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Coastal Gaslink Pipeline Awaits LNG Canada FID

Coastal Gaslink Pipeline Awaits LNG Canada FID


TransCanada subsidiary has spent $400mn so far on pipeline link

After six years of planning, hundreds of meetings with First Nations and an expenditure of some $400mn, Coastal GasLink, the $4bn pipeline that will deliver gas to the $36bn LNG Canada terminal at Kitimat, British Columbia, awaits a positive FID from LNG Canada partners before putting shovels in the ground on the 670 km pipeline.

Rick Gateman, president of TransCanada subsidiary Coastal GasLink, will address two panels at the upcoming Canada Gas & LNG Conference in Vancouver. Ahead of the conference he answered a series of questions from NGW about the pipeline, which will carry an estimated 1.7bn ft3/day of natural gas to Kitimat.

NGW: What is the permitting status of Coastal GasLink?

Rick Gateman: The project has received all required major regulatory permits. The project is primarily regulated under the Oil and Gas Activities Act (administered by the BC Oil and Gas Commission) and the Environmental Assessment Act, which is overseen by the BC Environmental Assessment Office (EAO). The project’s environmental assessment certificate was issued by the EAO on October 24, 2014. The permits from the Oil and Gas Commission (OGC) were issued in 2015 and 2016 and have been renewed as required. Ancillary permits for various local purposes will be obtained in the coming months leading up to construction.

Additionally, after further consultation with First Nations groups along the route, Coastal GasLink has applied to the EAO for a small route deviation about 4 km south of our certified pipeline corridor. The South of Houston Alternate Route (SHAR) was identified to help further minimize potential impacts on traditional and cultural-use lands identified by regional First Nations communities. Coastal GasLink filed its amendment applications for SHAR with the EAO and the OGC in October 2017. The project expects to hear a decision in this respect in the coming weeks. Both the original corridor or the SHAR option are viable pipeline routes.

NGW: Could you detail the level of engagement with affected First Nations?

RG: Since the project was announced in June 2012, we have held hundreds of meetings and discussions with First Nations groups to discuss project details and gather comments and feedback around pipeline routing, planning and construction. To date, more than one-third of all field work completed on the project has been conducted by Aboriginal people. These partnerships have helped ensure additional care is taken around sensitive landscapes and historically significant areas along the route, while also providing important economic benefits for Aboriginal groups looking for jobs, contracting opportunities and education and skills training for their members. We will continue to engage all First Nations groups along the pipeline to ensure their questions are answered and the latest information about our project is provided to them.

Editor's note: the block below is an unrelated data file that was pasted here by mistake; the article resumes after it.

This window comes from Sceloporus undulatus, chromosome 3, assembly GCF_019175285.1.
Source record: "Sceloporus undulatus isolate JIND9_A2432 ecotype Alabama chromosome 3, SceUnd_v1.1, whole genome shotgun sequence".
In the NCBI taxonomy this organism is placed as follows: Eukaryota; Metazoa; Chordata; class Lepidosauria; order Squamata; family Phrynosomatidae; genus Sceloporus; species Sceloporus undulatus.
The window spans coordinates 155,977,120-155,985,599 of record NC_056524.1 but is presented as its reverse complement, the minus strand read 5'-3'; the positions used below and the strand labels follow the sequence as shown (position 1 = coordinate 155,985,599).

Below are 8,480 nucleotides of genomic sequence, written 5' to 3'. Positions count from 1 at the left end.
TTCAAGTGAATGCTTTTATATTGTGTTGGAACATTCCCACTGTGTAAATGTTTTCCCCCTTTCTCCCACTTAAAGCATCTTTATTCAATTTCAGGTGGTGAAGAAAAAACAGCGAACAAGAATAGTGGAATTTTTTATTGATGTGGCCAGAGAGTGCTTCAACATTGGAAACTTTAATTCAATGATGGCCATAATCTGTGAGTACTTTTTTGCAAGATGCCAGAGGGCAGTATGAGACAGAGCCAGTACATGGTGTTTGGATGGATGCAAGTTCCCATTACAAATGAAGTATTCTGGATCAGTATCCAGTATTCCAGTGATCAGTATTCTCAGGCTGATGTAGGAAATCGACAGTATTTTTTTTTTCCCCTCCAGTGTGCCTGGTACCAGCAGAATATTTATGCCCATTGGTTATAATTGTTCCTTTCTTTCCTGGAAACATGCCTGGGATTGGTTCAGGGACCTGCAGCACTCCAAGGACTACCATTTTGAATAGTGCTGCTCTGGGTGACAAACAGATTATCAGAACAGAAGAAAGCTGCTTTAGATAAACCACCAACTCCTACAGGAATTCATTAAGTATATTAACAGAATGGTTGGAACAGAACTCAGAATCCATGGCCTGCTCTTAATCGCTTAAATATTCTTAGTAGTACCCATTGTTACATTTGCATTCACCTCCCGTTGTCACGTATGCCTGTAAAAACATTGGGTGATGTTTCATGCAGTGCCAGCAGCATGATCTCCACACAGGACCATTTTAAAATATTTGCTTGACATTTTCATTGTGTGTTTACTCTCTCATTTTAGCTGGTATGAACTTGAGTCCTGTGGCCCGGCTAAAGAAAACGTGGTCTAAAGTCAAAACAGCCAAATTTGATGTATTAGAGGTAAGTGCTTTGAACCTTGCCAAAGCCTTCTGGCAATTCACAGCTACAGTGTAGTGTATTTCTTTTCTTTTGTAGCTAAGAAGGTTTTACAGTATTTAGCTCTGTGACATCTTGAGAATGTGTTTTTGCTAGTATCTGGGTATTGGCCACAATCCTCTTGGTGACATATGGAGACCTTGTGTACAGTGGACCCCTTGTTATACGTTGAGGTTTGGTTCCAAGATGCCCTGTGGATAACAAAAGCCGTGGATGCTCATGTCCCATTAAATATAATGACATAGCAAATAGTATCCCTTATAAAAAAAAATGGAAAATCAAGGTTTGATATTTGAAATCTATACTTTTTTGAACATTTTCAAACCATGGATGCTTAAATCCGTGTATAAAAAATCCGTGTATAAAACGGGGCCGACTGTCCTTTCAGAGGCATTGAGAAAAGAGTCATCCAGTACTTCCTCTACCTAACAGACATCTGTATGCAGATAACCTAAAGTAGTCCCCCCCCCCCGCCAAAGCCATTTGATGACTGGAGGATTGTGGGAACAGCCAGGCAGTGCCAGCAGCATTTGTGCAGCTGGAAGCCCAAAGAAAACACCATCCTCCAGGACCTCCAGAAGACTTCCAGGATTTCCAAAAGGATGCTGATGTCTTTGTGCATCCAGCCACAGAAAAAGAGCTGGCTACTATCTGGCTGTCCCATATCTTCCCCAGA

Strong support has been demonstrated for the Coastal GasLink project among First Nations groups along the right-of-way. The project team has signed long-term project agreements with just over 80% of these First Nations and is continuing ongoing discussions with those that remain. While consultation is the main driver behind our approved regulatory permits, Coastal GasLink is striving to go one step further and conclude all of its project agreements with First Nations groups. Over the last six years, Coastal GasLink has maintained a high level of engagement with all First Nations along the pipeline route.

NGWWhat about with other affected landowners? Have all the required right-of-way easements been negotiated?

RG: Approximately 94% of the lands that the Coastal GasLink pipeline will traverse are Crown lands, for which pipeline permits have been granted. Of the remaining 6% of privately held lands, approximately 93% of those agreements are complete and we expect to conclude agreements with the remainder. We have been working with all landowners along the pipeline route since the project began and are confident in their high levels of support for the project.

NGWCould you provide an indication of the amount invested so far by TransCanada in Coastal GasLink?

 RG: Pre-development spending to date totals approximately $400mn. If the LNG Canada joint venture partners elect to not proceed with their project, the full amount of TransCanada’s pre-development costs, plus a return on those costs, is reimbursable to TransCanada.

Of the total spend, Coastal GasLink has spent about $60mn locally in northern BC, including over $3mn on community investment initiatives, education and training initiatives. During construction and operation, the benefits to BC will grow significantly. Millions of additional dollars in contracting, employment, business and tax revenues will be available for local and Aboriginal communities to support local needs such as fire and police services, school districts, hospital districts, waste management and more.

Rick Gateman, president of TransCanada subsidiary Coastal GasLink will be a Speaker at Canada Gas & LNG Exhibition and Conference – May 14-16, Vancouver, Canada.

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